Statistics by the International Labour Organisation (ILO) show that everyday, 6,400 people die from an occupational accident or disease globally, amounting to 2.3 million deaths each year. Michael Oche writes on how Nigerian workers are faring
In Nigeria, the story has not been different. Analysts say the work environment is increasingly getting precarious for millions of workers in different sectors of the economy as they are daily exposed to worsening health and safety situations with increased cases of deaths and injuries at work.
“Nigerian workers are dying as a result of stress due to non-payment of living wages, while workers are struggling to make ends meet. Most times, workers in Nigeria refuse to go on leave not because the employers don’t allow them, but they prefer to continue working just to make more money,” Head of Occupational Health and Safety at the Nigeria Labour Congress (NLC), Comrade Maureen Onyia-Ekwuaze said ahead of this year’s celebration.
A long-standing ILO priority, occupational safety and health were recognised as a fundamental human right in the 2008 Seoul Declaration on Safety and Health at Work. The International Labour Organisation (ILO) sets aside every April 28 to commemorate the world day for safety and health at work and to raise awareness on occupational safety and health.
This year’s theme “Workplace stress: a collective challenge,” has been described as apt, owing to the increasing pressure workers face to meet the daily challenges associated with their jobs.
Numerous surveys and studies confirm that occupational pressures and fears are by far the leading sources of stress for workers across the world and that these have steadily increased over the past few decades. In Nigeria, studies have shown that stress due to job insecurity has skyrocketed.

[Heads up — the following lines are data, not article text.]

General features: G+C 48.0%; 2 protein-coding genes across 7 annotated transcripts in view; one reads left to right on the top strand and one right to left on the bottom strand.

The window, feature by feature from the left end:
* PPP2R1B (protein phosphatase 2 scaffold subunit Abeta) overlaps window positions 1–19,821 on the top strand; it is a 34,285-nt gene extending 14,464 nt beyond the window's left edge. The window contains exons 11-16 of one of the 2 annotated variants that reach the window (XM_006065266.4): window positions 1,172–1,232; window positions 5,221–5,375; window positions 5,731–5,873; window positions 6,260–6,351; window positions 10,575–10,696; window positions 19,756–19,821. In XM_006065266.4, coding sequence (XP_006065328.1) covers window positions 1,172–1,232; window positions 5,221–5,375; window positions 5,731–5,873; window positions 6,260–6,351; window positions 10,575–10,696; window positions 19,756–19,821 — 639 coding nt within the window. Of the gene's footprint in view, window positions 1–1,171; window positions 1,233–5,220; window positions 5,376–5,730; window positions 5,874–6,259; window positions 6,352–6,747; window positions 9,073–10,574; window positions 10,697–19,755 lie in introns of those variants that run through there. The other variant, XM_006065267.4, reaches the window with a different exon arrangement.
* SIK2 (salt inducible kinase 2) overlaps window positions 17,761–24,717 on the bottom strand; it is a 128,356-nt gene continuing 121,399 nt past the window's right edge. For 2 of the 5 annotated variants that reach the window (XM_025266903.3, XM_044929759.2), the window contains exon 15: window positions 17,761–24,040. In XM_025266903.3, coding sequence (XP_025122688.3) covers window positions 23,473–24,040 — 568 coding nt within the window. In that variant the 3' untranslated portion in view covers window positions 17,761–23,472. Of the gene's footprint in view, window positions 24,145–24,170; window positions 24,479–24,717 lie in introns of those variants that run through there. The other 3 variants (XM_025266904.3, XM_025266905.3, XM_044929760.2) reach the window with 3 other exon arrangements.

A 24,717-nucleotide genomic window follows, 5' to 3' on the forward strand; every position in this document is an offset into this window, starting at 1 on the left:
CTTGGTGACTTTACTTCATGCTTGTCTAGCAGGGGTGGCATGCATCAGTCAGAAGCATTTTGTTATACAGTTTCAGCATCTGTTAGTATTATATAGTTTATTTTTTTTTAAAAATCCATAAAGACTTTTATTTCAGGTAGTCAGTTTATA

Unfortunately, there is less awareness about this aspect of occupational health. With increased competition, higher expectations as regards performance and longer working hours, working environment is now becoming even more precarious. Experts say this has negative consequences on workers’ mental health and wellbeing.
While industrialised countries have seen a clear decrease of serious injuries as a result of structural changes in the nature of work and real improvements in making the workplace healthier and safer, including improved first aid and emergency care which saves lives in the event of accidents, developing countries such as Nigeria continue to experience increase in work place hazard caused by negligence.
In Nigeria, about 75 per cent of workers suffer from various forms of stress-related illnesses as the impact of economic volatility takes its toll on the country’s workforce, according to a survey by global workplace provider Regus.
The multinational workplace solutions provider, Regus, added that businesses can help change this trend because as many as 84 per cent of Nigerian workers identified flexible working as critical to help ease work-related stress. Stress-related illness can worsen or cause a whole series of health conditions ranging from obesity to heart disease, Alzheimer’s disease, diabetes, depression, gastrointestinal problems and asthma.
According to the survey, 30 per cent of Nigerian workers are actually losing sleep worrying about work. From the latest statistics, stress-related illnesses in Nigeria are way higher than the global average.
The Country Director of International Labour Organisation (ILO) Country Office for Nigeria and Liaison Office for ECOWAS, Mr. Dennis Zulu, while delivering the ILO Director-General’s Statement on 2015 World Day for Safety and Health at Work, called on the Federal Government of Nigeria to initiate the process for ratifying and domesticating all relevant ILO Conventions on occupational safety and health.